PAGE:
Ambiguous Genitalia (Differences of Sex Development)

When sex development follows a less common path than one typical for a boy or a girl, the result is a difference of sex development (DSD*). Knowing at what point the path changed helps us provide appropriate medical care. 

Differences of sex development occur more frequently than most people realize. An estimated one in 4,500 children has such a condition. Many times, these differences are found at birth. Some aren’t found until later in the child’s life, even though the condition was present since early in development.

Human development is a complicated process. Slight differences in the usual process can result in a difference of sex development. Because these abnormal developments occur before birth, they are called congenital.

Three Key Times for DSD to Occur in Development

At Fertilization

When the egg from the mother meets the sperm from the father, the child’s chromosomal makeup is determined. The mother typically gives an X chromosome and the father either an X or Y chromosome. Usually, an XX individual is a girl and an XY is a boy. Sometimes, however, a child gets an extra chromosome from a parent or a chromosome is absent, resulting in XXY, XO or XYY. These differences lead to a DSD.

In Early Fetal Development

When a fetus is just forming in the mother’s uterus, an organ is present that we call the gonad. It is identical in girls and boys until midway through the second month of pregnancy. At that time, certain signals direct the gonad to develop into an ovary or a testicle. Any abnormality in these signals can lead to an abnormal gonad. For example, it may contain both ovarian and testicular tissue or may not produce hormones properly.

In Later Fetal Development

Further development leads to a child having organs — typically, a uterus, fallopian tubes, clitoris and labia in a girl or the seminal vesicles, penis and scrotum in a boy. At first, every fetus has the potential to develop either set of organs on the inside or outside. After the gonad becomes an ovary or a testicle, it makes hormones that help the body determine which type of structures to develop on the inside and outside. Variations in this development can lead to a range of abnormalities. For example:

  • A structure that may look like a small penis or a large clitoris
  • A penis with the opening at the base instead of the tip and no testes in the scrotum
  • An individual with testicles and male internal structures, but who looks female on the outside

Tests and exams help us know as precisely as possible what caused the difference. Understanding why the DSD occurred helps us to determine the best treatment for the child. Also, we use this information to help the family understand what to expect for their child. The precise cause cannot, however, always be determined.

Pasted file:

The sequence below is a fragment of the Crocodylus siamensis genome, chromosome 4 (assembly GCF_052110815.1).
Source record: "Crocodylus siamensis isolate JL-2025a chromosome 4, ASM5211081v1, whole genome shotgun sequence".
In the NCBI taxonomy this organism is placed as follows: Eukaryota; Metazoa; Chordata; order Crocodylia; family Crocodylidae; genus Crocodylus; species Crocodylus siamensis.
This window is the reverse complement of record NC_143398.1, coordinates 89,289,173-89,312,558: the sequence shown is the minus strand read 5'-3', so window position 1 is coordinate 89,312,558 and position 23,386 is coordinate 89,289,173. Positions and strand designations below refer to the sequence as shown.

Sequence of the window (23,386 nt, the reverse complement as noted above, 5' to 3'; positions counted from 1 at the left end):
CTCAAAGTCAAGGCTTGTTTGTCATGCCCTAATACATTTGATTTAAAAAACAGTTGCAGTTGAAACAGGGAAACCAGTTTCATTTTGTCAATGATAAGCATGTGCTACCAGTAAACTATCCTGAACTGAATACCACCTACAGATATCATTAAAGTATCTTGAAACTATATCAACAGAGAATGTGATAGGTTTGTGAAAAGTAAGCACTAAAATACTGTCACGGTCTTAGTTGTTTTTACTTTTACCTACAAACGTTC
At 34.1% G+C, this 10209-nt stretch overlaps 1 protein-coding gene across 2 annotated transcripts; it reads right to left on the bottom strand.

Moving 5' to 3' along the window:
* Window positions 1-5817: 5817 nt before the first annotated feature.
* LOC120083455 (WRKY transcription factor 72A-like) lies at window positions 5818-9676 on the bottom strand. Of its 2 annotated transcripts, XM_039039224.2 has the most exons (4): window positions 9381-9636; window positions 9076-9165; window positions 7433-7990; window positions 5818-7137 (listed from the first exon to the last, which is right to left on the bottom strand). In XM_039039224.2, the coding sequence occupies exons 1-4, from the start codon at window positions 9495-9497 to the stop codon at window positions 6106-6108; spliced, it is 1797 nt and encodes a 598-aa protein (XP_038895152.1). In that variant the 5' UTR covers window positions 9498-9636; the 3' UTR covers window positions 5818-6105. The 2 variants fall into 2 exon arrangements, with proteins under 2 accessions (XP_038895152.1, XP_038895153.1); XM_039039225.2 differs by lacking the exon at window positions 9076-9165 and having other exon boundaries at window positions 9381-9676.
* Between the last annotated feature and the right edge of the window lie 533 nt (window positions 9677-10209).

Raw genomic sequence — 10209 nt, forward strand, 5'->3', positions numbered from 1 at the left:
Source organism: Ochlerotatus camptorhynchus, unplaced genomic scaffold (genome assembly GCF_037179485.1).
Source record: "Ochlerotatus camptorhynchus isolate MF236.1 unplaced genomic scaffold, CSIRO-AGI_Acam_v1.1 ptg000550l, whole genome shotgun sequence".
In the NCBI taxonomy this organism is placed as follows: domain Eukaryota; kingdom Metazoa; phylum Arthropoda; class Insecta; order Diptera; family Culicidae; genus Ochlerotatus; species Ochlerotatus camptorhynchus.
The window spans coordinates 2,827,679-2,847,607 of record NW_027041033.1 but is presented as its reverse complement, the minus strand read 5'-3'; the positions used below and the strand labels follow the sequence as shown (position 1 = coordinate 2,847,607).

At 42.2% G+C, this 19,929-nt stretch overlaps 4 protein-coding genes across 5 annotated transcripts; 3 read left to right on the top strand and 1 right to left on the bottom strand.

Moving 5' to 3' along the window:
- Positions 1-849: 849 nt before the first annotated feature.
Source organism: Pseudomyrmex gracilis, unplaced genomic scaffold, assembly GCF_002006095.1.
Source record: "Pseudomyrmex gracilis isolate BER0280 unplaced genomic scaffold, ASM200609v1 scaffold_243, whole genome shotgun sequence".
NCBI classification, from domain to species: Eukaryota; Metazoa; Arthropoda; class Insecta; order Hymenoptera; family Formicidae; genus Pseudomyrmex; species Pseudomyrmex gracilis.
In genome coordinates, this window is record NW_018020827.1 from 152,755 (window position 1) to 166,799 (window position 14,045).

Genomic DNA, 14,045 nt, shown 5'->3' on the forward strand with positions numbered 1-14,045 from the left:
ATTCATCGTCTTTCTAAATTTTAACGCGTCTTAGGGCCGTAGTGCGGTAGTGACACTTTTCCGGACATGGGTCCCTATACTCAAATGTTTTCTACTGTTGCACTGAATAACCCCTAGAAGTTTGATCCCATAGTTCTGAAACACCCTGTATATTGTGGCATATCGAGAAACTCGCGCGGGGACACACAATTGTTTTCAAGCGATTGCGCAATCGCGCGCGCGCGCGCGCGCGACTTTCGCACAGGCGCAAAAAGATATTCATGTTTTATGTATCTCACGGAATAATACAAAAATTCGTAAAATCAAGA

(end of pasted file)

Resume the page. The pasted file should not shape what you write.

A DSD brings a complex set of physical, medical and emotional challenges. The condition affects the child and parents. The care given at Lurie Children’s sensitively encompasses both. Like caring parents, our goal is a happy, healthy child and the best possible future for each individual in our care.

Detection & Diagnosis

A DSD can be detected and diagnosed at various times and ways during a child’s life.


Competent, collaborative multidisciplinary care assures the best possible outcome for a child with a DSD. Our team at Lurie Children’s combines pediatric endocrinologists, urologists, surgeons and nurses in addition to an ethicist and child psychologist experienced in DSD and gender issues.

Specialists & Experience

Our entire staff is dedicated to evaluating and treating pediatric patients from infancy through adolescence. Our specialists include:

  • Pediatricians
  • Endocrinologists
  • Urologists
  • Clinical psychologists
  • Psychiatrists
  • Ethics consultants
  • Nurse practitioner
  • School consultants
  • Social workers

Director Earl Cheng, MD is a board-certified pediatric urologist. Dr. Cheng completed his urology residency at Northwestern University and his pediatric urology fellowship at Children’s Memorial Hospital in Chicago. He is a national expert in complex reconstructive urology and has a special interest in the medical and surgical management of individuals with differences of sex development.

Meet all of our specialists

Make an Appointment

To find out more information about our program or to request an appointment, call Danielle Lee at 312.227.6203 or e-mail


Help us better understand the healthcare needs of adolescents and young adults who have a diagnosis of a difference of sex development (DSD). By joining our research study, you can help us learn more about opinions related to sexual health and fertility for individuals diagnosed with a DSD condition


Learn more about DSDs by visiting the following physician-recommended websites:

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Related Specialties

Ambiguous Genitalia (Differences of Sex Development)